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Understanding the “unwritten rules” of an unwritten language

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Title: Understanding the “unwritten rules” of an unwritten language
Issue Date: 12 Mar 2015
Description: Languages without official orthographies may have literary traditions that affect how speakers perceive writing and any proposed writing systems. In this presentation I will discuss some of the attitudes and expectations that speakers of the previously unwritten language, Nabit, had about the “proper” way to write their language. The Nabit language is spoken in the Upper East Region of Ghana by approximately 40,000 people. Through the work of Project GROW, a non-profit organization, the community developed an orthography development initiative in 2011. Project GROW invited me into the project to serve as a linguistic expert to help the community develop an orthography for Nabit. Working with Dr. Vida Yakong, a speaker and community member, I completed a phonological analysis of Nabit and helped develop a preliminary orthography in 2012. I also developed a Nabit Writing and Counting Book, which explained the alphabet and how to use it, which we sent to the community in Ghana to share the work that had been completed on the language.

The project continued in 2014 when I received feedback about the preliminary alphabet from community members who had reviewed the Nabit Writing and Counting Book. My community partner Vida also established a Nabit Language Committee (NLC) to oversee the further development of the Nabit language project. In May and June of 2014, I traveled to Ghana to work with the community to document more speakers and finalize the writing system. I conducted 13 language documentation interviews recording phonological and syntactic data, as well as qualitative data inquiring about people’s feelings about the Nabit language and their desire to have a writing system. I then hosted an alphabet workshop with the NLC where we finalized the Nabit orthography.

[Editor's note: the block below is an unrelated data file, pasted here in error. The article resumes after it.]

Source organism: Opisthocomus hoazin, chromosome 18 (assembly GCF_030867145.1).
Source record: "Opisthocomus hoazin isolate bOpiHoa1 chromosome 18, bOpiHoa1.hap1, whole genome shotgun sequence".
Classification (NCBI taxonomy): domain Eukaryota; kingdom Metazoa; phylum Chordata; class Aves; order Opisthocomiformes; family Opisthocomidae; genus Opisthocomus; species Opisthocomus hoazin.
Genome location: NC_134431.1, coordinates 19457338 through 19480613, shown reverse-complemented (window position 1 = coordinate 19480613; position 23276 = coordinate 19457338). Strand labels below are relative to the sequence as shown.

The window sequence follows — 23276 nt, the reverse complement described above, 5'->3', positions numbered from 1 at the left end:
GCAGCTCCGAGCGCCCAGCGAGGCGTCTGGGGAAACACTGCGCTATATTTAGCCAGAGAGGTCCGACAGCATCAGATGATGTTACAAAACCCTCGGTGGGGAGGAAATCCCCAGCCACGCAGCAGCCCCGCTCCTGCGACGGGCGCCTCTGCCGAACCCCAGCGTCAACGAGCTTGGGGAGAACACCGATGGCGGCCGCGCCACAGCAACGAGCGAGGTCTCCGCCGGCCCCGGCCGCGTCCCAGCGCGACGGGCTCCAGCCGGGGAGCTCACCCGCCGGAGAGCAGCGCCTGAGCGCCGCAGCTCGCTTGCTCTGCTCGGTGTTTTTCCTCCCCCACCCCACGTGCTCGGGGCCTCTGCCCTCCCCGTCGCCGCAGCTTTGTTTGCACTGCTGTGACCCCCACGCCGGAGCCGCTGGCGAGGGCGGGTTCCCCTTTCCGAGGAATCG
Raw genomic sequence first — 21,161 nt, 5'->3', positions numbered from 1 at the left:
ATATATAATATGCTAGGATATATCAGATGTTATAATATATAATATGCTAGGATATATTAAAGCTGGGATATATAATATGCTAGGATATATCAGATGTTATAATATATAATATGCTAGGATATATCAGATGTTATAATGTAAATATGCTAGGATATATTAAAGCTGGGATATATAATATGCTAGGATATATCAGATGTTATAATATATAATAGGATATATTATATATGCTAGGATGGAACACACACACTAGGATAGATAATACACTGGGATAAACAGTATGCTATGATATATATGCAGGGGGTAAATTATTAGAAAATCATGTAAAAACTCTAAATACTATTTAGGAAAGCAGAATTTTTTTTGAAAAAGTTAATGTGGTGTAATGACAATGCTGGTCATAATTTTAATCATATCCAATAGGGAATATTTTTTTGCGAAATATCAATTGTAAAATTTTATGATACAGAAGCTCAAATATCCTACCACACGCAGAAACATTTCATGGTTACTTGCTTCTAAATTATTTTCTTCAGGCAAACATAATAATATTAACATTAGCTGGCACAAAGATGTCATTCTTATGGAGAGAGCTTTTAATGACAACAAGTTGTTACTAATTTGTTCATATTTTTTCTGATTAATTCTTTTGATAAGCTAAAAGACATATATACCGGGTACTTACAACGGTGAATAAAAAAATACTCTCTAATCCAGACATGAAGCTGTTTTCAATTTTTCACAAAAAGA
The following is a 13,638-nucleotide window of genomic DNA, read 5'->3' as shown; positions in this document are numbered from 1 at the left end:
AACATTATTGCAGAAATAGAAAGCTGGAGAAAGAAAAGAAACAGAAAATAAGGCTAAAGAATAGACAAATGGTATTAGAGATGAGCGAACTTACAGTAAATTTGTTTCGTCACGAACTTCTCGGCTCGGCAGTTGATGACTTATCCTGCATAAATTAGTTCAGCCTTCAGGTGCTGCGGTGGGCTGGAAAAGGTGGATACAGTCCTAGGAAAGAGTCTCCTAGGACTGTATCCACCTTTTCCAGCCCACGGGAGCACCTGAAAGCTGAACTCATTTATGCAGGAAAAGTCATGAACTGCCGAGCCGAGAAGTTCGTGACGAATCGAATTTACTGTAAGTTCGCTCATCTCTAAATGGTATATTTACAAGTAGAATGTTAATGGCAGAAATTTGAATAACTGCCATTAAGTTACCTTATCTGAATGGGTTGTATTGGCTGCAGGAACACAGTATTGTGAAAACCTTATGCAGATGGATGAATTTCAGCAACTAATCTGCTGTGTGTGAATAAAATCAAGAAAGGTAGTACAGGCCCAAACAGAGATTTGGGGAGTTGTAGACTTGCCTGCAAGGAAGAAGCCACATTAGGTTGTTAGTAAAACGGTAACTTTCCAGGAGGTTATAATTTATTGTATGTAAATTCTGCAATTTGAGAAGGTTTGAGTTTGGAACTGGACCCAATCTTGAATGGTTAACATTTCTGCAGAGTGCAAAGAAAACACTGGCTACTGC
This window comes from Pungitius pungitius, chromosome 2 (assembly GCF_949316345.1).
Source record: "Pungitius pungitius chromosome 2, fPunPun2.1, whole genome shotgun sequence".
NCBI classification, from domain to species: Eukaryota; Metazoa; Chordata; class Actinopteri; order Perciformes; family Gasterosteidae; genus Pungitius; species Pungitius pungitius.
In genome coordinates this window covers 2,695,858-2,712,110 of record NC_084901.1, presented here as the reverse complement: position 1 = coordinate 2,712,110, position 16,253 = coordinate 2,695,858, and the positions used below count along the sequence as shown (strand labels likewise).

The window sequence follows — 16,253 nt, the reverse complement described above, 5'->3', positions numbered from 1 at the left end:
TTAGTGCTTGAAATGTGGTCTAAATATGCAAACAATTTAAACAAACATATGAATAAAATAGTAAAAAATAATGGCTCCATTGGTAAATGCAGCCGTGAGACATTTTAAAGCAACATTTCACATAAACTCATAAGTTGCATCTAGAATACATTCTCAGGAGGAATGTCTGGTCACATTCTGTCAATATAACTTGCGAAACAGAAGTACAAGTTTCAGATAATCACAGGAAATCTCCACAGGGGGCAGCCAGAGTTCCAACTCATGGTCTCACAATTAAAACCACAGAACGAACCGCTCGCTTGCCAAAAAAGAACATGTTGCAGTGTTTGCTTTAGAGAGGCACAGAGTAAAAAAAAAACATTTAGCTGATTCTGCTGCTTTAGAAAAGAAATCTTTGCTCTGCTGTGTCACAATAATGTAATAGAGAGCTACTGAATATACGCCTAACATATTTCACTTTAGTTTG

Based on the reviews of the preliminary Nabit alphabet, my interviews with Nabit speakers, and discussions with the committee members I discovered that people had very particular ideas about how Nabit could, and should, be written. Speakers praised my inclusion of “local characters”, such as ŋ, ɔ, and ɛ, that are used in other Ghanaian indigenous writing systems. Additionally, several people on the NLC were already familiar with some Nabit spelling conventions, despite the fact that there was no formally recognized alphabet. In this presentation, I investigate how speakers’ language ideologies, such as attitudes towards “proper” letters (Terrill and Dunn 2003) and their understanding of their own language (Kroskrity 2010) influenced the development of the Nabit orthography.

References:
Kroskrity, Paul V.
2010 Language ideologies - Evolving perspectives. In Society and Language Use. Jürgen Jaspers, Jan-Ola Östman, and Jef Verschueren, eds. Pp 192-211. Amsterdam: John Benjamin Publishing Company.

Terrill, Angela and Michael Dunn
2003 Orthographic design in Solomon Islands: The social, historical, and linguistic situation of Touo (Baniata). Written Language and Literacy 6(2): 177-192.
URI/DOI: http://hdl.handle.net/10125/25314
Rights: Creative Commons Attribution-Noncommercial-Share Alike 3.0 Unported
Appears in Collections:4th International Conference on Language Documentation and Conservation (ICLDC)



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